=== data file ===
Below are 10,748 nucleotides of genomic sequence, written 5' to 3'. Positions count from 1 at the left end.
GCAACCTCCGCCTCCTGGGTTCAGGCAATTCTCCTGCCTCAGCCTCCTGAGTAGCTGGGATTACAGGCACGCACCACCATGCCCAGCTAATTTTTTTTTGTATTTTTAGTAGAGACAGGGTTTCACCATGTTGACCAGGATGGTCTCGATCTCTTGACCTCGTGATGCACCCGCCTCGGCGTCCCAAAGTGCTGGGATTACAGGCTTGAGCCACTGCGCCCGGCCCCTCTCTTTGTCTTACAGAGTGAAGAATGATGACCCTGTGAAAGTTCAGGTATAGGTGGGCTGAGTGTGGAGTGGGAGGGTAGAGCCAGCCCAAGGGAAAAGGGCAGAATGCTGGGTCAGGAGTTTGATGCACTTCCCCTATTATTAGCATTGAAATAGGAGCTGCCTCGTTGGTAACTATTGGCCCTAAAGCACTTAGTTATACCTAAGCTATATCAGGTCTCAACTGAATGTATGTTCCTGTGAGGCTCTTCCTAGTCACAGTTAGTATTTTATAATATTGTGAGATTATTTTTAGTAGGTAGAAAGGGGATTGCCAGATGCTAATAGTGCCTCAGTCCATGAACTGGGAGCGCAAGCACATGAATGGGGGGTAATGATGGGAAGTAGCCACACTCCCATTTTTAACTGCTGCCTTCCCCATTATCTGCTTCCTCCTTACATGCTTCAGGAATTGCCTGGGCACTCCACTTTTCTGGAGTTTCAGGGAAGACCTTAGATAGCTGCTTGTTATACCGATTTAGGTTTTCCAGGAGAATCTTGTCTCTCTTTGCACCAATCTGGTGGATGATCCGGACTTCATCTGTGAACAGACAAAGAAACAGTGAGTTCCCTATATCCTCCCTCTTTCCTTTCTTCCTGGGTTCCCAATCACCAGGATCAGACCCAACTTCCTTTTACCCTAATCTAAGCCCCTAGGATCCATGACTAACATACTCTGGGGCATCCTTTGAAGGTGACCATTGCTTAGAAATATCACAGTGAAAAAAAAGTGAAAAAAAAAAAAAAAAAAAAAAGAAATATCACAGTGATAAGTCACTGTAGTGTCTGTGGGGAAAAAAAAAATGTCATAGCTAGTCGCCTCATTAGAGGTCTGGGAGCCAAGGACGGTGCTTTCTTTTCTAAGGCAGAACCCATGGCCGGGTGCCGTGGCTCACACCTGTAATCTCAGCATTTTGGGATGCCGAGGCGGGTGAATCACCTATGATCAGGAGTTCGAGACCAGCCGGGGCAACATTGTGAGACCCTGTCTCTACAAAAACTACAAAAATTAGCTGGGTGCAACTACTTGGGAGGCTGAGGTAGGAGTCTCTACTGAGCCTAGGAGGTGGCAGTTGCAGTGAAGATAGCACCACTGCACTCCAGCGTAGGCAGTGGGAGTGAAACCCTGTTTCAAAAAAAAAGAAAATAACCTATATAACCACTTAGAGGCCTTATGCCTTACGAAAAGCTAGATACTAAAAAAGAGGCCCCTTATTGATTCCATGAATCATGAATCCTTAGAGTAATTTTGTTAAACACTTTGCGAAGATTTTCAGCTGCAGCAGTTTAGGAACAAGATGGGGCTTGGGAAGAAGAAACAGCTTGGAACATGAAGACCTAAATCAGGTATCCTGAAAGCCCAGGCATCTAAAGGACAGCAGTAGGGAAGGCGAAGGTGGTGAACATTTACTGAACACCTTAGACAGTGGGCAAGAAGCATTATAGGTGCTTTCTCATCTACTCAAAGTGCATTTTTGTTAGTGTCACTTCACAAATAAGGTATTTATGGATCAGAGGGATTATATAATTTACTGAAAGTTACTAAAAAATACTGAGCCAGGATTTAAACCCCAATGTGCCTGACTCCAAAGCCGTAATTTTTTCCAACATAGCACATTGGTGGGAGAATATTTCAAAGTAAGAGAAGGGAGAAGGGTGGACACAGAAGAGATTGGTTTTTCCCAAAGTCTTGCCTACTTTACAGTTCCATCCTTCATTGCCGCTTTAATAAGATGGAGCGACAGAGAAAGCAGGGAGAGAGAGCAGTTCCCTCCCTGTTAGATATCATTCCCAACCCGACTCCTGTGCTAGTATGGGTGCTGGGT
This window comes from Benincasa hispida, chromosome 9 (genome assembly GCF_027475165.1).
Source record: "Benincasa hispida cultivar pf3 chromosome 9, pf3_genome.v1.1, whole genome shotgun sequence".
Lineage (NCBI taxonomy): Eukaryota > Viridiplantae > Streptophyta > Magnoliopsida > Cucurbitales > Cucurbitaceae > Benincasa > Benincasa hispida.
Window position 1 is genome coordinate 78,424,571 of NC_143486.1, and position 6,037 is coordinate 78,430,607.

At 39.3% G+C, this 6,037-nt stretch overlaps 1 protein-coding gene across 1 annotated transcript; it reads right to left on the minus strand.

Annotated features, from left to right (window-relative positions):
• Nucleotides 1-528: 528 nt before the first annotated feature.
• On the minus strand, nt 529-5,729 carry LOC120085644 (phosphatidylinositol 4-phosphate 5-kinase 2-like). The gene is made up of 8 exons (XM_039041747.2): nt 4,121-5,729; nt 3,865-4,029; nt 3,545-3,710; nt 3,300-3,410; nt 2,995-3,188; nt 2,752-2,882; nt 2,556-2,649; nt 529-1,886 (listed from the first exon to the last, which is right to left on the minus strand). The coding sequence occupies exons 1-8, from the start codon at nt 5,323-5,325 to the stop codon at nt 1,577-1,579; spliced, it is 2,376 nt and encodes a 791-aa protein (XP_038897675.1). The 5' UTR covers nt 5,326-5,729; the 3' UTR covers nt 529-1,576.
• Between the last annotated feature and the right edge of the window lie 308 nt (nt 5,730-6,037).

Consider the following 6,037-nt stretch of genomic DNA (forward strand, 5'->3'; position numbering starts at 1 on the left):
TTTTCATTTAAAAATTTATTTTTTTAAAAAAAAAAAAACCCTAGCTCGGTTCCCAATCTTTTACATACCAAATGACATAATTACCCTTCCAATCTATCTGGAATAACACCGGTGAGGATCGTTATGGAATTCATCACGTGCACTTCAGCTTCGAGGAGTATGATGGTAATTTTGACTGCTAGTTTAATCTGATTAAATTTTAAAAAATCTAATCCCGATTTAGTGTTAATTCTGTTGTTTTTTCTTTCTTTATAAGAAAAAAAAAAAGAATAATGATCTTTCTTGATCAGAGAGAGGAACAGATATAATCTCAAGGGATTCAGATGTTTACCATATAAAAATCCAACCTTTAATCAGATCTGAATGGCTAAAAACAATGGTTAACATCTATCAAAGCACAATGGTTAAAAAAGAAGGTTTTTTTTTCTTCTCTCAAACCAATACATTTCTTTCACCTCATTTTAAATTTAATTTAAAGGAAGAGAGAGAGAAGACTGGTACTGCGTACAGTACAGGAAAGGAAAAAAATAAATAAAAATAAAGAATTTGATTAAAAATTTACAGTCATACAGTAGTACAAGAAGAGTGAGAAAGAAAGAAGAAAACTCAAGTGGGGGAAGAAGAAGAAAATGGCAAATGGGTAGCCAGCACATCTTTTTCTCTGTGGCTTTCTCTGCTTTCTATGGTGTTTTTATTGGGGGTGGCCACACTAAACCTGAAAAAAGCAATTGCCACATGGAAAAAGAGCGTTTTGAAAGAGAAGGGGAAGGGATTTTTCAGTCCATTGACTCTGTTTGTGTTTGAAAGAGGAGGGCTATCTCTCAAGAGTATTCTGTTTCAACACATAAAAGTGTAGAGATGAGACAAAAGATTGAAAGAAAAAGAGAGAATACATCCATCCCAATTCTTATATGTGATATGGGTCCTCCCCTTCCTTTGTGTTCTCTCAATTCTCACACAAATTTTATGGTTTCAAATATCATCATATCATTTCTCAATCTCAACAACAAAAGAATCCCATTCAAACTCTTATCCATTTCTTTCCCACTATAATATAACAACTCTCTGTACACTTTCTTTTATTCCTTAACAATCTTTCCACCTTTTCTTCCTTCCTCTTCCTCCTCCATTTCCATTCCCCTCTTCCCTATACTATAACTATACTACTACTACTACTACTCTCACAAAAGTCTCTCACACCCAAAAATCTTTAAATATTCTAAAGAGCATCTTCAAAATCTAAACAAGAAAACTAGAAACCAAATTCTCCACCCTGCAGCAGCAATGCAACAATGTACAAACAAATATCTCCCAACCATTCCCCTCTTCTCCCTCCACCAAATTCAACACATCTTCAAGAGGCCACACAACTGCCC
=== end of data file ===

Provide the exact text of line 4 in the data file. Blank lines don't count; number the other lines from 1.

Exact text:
Source record: "Benincasa hispida cultivar pf3 chromosome 9, pf3_genome.v1.1, whole genome shotgun sequence".